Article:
Last Thursday night, Pacific Conservatory Theatre or PCPA opened its 2018 summer season with a production of Peter Parnell’s The Hunchback of Notre Dame. For his rendering, which had its premiere in 2014, Parnell combined Victor Hugo’s original Gothic story of the humpbacked bell ringer Quasimodo with Alan Menken and Stephen Schwartz’s musical score written for Disney’s 1996 animated film. Meshing the two versions may seem a clever idea, yet the end result is a play that struggles for cohesion.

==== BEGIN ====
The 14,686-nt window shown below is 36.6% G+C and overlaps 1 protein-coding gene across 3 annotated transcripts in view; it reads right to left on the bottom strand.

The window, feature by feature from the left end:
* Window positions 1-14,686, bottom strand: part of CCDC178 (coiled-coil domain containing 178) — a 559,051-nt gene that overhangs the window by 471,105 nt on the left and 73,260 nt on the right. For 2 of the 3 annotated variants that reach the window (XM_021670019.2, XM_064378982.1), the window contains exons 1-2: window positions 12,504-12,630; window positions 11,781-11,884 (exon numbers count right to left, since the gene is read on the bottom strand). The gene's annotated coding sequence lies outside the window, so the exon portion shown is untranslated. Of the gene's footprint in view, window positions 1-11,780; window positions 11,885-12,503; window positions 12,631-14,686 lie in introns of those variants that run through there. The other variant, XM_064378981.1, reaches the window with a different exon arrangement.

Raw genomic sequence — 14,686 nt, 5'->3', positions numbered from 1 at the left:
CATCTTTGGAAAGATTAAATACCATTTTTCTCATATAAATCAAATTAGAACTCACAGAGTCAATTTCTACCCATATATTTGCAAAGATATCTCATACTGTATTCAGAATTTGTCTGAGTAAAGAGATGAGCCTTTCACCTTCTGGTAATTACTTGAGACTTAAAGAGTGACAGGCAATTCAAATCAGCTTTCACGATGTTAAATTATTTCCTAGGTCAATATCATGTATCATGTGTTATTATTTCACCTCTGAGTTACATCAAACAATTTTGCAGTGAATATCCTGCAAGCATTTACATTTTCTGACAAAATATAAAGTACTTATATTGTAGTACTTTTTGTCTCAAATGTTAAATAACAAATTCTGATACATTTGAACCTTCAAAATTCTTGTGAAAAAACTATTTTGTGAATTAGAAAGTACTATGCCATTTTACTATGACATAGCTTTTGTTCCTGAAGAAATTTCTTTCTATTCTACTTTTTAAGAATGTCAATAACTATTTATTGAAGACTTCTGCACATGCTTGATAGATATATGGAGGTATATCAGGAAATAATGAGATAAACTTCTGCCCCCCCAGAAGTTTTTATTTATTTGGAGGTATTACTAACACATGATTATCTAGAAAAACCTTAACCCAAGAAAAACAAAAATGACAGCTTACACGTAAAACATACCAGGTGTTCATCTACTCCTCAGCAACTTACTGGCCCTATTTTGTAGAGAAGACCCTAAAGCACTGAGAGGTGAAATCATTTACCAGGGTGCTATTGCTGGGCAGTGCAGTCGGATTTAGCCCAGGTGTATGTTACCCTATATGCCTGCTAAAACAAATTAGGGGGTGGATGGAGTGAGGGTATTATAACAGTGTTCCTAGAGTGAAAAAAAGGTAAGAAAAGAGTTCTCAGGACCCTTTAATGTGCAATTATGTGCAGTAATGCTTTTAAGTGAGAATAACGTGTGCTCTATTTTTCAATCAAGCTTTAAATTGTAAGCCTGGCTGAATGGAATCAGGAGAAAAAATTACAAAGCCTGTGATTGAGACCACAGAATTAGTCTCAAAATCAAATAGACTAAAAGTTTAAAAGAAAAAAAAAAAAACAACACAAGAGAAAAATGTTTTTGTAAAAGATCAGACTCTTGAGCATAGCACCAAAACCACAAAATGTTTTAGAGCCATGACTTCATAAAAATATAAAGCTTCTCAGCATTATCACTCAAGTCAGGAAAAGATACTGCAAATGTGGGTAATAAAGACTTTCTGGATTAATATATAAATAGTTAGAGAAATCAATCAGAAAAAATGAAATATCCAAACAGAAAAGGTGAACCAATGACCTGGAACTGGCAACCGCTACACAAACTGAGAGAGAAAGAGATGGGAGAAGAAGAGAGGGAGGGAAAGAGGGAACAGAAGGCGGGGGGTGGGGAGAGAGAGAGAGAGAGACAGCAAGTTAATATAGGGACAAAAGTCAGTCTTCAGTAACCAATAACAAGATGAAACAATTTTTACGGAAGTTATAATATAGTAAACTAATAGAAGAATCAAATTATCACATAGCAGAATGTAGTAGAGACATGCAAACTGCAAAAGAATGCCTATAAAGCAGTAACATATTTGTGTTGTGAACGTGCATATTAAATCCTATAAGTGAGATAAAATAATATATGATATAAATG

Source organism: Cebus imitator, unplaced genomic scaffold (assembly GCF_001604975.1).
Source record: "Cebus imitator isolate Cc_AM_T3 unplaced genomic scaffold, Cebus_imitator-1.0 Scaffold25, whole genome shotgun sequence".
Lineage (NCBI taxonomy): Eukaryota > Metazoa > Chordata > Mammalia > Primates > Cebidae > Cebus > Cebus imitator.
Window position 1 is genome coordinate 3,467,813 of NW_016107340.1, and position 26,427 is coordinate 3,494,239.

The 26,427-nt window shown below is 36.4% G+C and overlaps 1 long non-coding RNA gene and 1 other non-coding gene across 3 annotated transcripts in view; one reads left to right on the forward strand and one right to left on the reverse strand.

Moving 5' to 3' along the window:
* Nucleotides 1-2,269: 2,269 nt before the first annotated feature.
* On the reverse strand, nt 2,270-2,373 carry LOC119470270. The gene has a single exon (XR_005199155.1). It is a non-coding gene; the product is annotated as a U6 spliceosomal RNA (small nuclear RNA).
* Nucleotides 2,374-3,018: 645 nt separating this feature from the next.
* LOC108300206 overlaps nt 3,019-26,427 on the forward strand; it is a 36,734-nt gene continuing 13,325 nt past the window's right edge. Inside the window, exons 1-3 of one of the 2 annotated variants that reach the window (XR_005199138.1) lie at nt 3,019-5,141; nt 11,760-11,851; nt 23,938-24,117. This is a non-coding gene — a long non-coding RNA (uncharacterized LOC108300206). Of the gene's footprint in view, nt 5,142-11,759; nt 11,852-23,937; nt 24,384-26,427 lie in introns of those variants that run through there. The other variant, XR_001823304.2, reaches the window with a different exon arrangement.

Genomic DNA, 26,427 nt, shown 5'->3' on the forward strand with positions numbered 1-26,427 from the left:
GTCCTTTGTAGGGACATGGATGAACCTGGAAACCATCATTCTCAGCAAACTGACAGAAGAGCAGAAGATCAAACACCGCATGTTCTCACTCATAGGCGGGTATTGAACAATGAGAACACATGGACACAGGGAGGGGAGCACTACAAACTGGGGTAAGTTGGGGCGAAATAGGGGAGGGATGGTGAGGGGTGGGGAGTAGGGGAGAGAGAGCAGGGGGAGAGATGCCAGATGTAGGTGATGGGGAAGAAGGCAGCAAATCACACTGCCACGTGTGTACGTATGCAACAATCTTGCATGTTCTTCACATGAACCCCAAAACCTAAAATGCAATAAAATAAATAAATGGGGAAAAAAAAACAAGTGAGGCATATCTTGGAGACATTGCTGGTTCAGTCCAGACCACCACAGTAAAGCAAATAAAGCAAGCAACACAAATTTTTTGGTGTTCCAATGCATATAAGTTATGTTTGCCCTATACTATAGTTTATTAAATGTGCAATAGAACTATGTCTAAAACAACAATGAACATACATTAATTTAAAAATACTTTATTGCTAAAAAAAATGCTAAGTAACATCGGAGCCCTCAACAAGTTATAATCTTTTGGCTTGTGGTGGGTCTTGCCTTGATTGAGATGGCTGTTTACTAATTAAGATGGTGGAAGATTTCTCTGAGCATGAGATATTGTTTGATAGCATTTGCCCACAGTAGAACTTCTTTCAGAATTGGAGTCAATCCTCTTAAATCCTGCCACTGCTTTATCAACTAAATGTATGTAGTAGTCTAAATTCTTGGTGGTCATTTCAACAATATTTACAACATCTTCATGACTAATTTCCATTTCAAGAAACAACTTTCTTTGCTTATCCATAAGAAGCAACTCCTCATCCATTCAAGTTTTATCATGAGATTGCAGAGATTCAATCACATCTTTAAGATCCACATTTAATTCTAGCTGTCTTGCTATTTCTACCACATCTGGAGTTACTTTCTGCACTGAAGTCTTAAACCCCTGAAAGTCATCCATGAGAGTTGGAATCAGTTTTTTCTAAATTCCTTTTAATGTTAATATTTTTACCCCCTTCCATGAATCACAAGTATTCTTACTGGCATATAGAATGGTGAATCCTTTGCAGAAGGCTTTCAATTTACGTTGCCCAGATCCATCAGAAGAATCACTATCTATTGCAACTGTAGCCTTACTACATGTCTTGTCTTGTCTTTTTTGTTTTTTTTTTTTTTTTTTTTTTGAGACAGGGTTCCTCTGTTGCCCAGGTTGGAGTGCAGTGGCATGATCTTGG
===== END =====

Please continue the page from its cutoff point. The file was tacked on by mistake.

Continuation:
While the script itself may leave the audience wanting, the PCPA cast and crew do not. Nick Tubbs is excellent as Quasimodo, conveying with grace the intact innocence of the cloistered outcast despite his savage mistreatment at the hands of his guardian, archdeacon Dom Claude Frollo, and the outside world. Erik Stein does a wonderful turn as the reprehensible Frollo, and George Walker is wickedly charming as Clopin, King of the Gypsies. Several of the cast members play myriad roles to great effect, and when the ensemble combines their voices for the choral numbers, the result is spine-tingling. Despite this particular version’s pitfalls, the essence of Hugo’s story remains unblemished and is one worth knowing. And what better way to learn the classic tale than under the stars with the talented PCPA team as your tutor.